The sailing community was breathing a collective sigh of relief on Tuesday morning after confirmation that Kevin Escoffier, skipper of PRB, one of the leading boats in this year’s Vendée Globe round-the-world race, has been rescued from his life raft some 550 miles south west of Cape Town by fellow solo sailor Jean Le Cam.
The news was confirmed by officials overnight following a dramatic rescue operation in the South Atlantic which lasted for several hours.
Escoffier, a 40 year-old from Saint Malo, was racing in third place, in 25-30 knot winds and heavy seas, when his boat nosedived into a wave on Monday afternoon. He sent a message to his shore team at 13.46 GMT telling them he had significant amounts of water coming into the boat. "I need assistance," he wrote. "I am sinking. This is not a joke."
Escoffier later said the boat literally "folded in two", giving him just minutes to grab his survival suit and take to his life raft.
PRB’s emergency distress beacon was automatically activated. The signal was transmitted to Cross Griz Nez which immediately alerted Vendée Globe race direction in Les Sables d’Olonne.
Le Cam, Escoffier’s nearest competitor, was then re-routed to the last position given by PRB when the beacon was triggered.
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The veteran 61-year-old, who is on his fifth Vendée Globe race and coincidentally was himself rescued in the 2008-09 edition by then PRB skipper, Vincent Riou, arrived at around 16.15 GMT and located Escoffier’s life raft, initially establishing visual and voice contact.
However, Le Cam then lost sight of the raft in the five-metre waves and winds gusting to 35 knots, and with night closing in was unable to establish radio contact or pick up the signal from the AIS.
Three other skippers — Yannick Bestaven (Maître CoQ IV), Sébastien Simon (Arkéa-Paprec) and Boris Herrmann (Seaexplorer-Yacht Club de Monaco) — were then asked to join in the rescue.
Thankfully, Le Cam was able to relocate Escoffier and effect the rescue operation at around 01.15 GMT on Tuesday.
Speaking on a video link on Tuesday morning a relieved Le Cam said, “I arrived, it was all good, I saw him. Kevin in his life raft.
"Because I had a good position I told him I will be back there was no need to rush things. I had just the main with two reefs in 30-32 knots with the rough seas it was not easy to manoeuvre. I came back to the spot where I left him but there was no one there.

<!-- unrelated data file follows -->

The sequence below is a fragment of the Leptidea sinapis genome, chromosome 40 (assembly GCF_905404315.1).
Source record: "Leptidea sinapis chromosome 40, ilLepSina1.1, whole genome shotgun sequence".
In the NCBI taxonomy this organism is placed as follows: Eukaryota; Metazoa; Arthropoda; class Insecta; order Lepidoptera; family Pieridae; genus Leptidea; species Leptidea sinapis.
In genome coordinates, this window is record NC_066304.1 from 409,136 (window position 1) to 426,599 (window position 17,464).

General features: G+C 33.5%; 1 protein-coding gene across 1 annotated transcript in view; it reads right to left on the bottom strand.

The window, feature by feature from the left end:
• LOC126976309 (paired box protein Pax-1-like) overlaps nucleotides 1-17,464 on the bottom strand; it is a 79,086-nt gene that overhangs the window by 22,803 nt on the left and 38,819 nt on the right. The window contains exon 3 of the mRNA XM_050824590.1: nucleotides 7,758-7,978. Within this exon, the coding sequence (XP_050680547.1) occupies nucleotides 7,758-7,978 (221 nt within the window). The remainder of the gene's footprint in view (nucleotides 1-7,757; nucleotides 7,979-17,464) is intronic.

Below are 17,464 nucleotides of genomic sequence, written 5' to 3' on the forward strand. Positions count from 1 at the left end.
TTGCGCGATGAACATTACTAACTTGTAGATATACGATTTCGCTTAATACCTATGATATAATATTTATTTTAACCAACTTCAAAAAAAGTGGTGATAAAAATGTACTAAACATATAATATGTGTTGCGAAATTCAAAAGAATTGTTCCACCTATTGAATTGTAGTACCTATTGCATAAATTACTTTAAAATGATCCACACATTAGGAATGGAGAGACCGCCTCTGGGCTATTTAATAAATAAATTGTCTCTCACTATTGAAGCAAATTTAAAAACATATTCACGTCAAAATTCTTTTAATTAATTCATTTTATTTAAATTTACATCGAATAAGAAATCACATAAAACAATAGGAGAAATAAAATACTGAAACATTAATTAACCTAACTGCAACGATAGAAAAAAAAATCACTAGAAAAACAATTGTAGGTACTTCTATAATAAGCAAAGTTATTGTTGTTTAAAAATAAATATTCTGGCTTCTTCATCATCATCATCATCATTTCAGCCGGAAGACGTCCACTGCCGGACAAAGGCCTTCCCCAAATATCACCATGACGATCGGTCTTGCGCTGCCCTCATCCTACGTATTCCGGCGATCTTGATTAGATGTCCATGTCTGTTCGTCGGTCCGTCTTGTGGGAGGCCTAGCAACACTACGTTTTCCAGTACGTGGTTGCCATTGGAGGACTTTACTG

“I went there (looking for him) five or six times which means I had to tack five or six times because of the mishaps that happened all the time, the sea state and so on, I ended up going backwards.”
“I told myself I would stay on standby and wait for daylight. Then I thought that in the dark it might be easier to see his light. One moment when I was on deck I saw a flash, but in fact it was a reflection that glinted off a wave.
"But the more I got closer to the light I saw it more and more. It is amazing because you switch from despair to an unreal moment in an instant.”
Le Cam added of the actual moment of rescue: “I put myself to windward of him. I saw Kevin. Kevin asked me ‘will you be back?’ I said, ‘No we are doing this now!’ Then at one point the boat was falling backwards too fast in reverse and he was just there, two metres off the stern, and thank goodness I had prepared the red life ring that is usually in the cockpit. I throw it to him, and he catches it.
“And then he managed to pull himself in to catch the transmission bar (rudder link arm). And that was it.”
An emotional Escoffier described the moment his boat literally folded from the bow. “You see the images of shipwrecks?” he said. “It was like that, but worse. In four seconds the boat nosedived, the bow folded at 90°. I put my head down in the cockpit, a wave was coming. I had time to send one text before the wave fried the electronics. It was completely crazy. It folded the boat in two. I’ve seen a lot before but this one…”
Asked whether he had been scared or worried during his ordeal Escoffier replied, “No. As soon as I had seen Jean I was sure I would be saved.”
All competitors involved in the operation will be able to return to the race after the recovery, with the hours taken during the rescue deducted from their overall time in the race.